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UM Bishop Dew Counts President Bush Among Tyrants and Terrorist In Christmas Message


From: Henry Stewart [henrys@cableaz.com]
Sent: Wednesday, December 18, 2002 9:11 AM
To: John Warrener
Subject: Bishop's "Christmas Message" calling Bush a terrorist

Hello John,

Attached is the "Christmas" Message from Bishop William Dew of the Desert Southwest Annual Conference. This came from the December 2002/January 2003 "Open Line" newsletter on the Desert Southwest Annual Conference website, www.desertsw.org.

In it, he compares President Bush with Osama bin Laden, Saddam Hussein and King Herod. Bishop Dew is truly offensive and underhanded in his comments about our elected leader. This comes little more than a year after our country was attacked by terrorists, causing the deaths of thousands of innocent people of all nations and races. Do their lives not count? And what of the men and women in uniform deployed around the world to protect and defend this country?

Why is it that a President who prays frequently for the ability to make the right decisions is attacked in such a vicious manner? Would Bishop Dew be happier with an atheist or pagan president? There are major differences in political viewpoint throughout this country, but even those elected officials with whom we disagree vehemently do not deserve to be called tyrants and terrorists.

Henry Stewart henrys@cableaz.com


Hear a song of hope’ in Bishop Dew’s Christmas letter

December 2002 Christmas greetings!

Soon in a service of worship we will hear a familiar story. It begins with reference to historical persons of power and authority:

“In the days of Herod the King...” ”A decree went out form Caesar Augustus...” ”...while Quirinius was governor of Syria...

Some scholars say such references give historical significance to the story. But there is another reason Luke refers to these rulers. As a proclaimer of the good news he is saying, “In the midst of a time of anxiety and great fear, in the face of a ruthless tyrant and a would-be God like Caesar and a symbol of oppression –– God did something fantastic!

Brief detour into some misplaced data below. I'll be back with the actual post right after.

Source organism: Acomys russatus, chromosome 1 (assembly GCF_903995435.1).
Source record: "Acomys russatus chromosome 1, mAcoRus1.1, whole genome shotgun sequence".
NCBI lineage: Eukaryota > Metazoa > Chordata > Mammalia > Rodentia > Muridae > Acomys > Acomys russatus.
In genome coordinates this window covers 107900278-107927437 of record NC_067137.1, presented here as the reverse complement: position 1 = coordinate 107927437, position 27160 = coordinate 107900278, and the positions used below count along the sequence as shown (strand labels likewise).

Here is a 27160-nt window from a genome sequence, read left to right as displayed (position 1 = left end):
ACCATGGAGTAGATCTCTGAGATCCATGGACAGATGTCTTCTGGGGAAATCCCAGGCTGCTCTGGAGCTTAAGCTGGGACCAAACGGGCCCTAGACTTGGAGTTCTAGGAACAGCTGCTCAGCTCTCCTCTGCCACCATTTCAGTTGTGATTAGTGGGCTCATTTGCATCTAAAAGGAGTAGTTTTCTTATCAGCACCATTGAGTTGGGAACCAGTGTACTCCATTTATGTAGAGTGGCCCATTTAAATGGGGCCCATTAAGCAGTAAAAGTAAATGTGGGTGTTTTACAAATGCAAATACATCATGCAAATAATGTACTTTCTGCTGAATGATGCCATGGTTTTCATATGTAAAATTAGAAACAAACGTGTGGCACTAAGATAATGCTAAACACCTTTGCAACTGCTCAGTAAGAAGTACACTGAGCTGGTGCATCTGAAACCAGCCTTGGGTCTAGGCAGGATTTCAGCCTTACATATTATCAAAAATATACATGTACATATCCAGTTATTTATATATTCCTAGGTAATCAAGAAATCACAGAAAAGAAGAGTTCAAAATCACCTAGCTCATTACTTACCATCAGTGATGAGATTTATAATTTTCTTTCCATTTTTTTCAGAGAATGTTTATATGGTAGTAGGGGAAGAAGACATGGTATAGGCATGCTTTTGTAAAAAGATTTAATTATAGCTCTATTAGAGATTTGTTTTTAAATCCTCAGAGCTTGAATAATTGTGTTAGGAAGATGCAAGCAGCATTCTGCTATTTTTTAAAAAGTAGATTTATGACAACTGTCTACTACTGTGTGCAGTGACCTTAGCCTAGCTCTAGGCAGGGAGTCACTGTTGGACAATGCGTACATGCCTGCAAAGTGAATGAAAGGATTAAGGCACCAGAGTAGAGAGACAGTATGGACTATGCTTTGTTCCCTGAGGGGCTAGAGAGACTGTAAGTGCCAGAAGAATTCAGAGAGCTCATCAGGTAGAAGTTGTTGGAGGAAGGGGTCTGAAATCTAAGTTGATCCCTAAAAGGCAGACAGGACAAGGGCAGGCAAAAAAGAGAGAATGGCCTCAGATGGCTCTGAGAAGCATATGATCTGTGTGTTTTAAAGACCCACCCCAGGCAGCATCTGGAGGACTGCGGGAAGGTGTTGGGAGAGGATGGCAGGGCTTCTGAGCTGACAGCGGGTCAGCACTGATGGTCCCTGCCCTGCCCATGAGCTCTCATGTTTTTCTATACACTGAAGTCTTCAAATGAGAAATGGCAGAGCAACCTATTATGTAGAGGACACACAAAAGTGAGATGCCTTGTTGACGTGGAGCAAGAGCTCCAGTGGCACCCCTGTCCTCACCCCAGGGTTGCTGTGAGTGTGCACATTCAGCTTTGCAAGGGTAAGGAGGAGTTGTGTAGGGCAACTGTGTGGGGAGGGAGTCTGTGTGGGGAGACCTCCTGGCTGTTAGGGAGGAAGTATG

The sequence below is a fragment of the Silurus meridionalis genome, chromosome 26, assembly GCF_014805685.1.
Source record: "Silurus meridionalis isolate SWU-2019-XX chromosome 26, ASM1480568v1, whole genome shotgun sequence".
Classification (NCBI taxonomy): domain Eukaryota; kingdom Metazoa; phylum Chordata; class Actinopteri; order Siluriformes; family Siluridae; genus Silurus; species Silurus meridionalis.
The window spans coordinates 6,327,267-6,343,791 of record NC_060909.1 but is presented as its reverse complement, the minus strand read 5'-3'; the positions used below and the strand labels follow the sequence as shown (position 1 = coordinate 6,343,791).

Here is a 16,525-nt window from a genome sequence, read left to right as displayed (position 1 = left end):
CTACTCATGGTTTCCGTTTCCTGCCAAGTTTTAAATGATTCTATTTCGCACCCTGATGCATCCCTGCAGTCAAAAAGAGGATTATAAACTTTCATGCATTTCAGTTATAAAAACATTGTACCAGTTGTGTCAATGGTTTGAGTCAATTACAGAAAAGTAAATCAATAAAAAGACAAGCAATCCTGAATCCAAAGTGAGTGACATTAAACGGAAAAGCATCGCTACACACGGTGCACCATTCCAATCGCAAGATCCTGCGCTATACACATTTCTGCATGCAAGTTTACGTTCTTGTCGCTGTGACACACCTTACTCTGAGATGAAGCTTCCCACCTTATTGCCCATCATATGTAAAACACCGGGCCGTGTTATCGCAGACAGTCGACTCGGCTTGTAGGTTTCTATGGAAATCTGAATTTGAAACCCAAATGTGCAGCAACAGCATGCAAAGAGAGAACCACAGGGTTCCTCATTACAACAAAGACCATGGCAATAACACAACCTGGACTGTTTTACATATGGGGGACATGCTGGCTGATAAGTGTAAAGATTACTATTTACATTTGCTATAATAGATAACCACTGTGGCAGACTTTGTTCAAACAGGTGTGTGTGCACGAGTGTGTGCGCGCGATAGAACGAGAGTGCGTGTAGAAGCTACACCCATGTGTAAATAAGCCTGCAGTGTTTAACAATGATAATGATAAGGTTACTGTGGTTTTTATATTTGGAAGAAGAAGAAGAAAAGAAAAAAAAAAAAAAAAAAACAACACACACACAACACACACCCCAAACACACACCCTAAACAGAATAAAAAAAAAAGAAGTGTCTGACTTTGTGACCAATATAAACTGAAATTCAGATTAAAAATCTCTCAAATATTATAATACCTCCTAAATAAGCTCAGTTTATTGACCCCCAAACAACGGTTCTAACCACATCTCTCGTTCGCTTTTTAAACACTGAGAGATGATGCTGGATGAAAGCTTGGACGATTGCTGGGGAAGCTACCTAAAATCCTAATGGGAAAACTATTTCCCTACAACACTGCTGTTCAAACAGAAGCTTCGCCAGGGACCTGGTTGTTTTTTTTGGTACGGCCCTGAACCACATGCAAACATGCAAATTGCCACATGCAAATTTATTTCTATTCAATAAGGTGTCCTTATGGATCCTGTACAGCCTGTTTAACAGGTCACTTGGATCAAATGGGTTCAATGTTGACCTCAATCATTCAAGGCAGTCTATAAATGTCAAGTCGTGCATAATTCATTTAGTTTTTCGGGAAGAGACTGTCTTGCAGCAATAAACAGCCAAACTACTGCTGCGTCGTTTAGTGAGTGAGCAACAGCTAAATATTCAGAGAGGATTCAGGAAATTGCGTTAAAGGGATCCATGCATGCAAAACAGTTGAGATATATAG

Luke is saying that life was very difficult in those days. At any moment in human experience it may be true to say life is agonizingly difficult. It is true in these days. Therefore, it is all the more necessary to hear the song of hope Luke gives us.

In the days of Bush, Saddam Hussein, Osama bin Laden, in the days of violence to children, lack of trust in financial institutions, incurable disease and threat of terrorism, Christmas comes to give us songs of hope to sing. [emphasis added]

Every parent can relate to the joy of a birth and the surge of hope that new life brings. God chose this understandable human event to declare the reign of love. May we, like Mary, “ponder” these things in our hearts and may we remind ourselves that the love and joy we experience in our immediate families is a model for the whole human family.

Emmanuel,

William Dew

Christmas 2002

 

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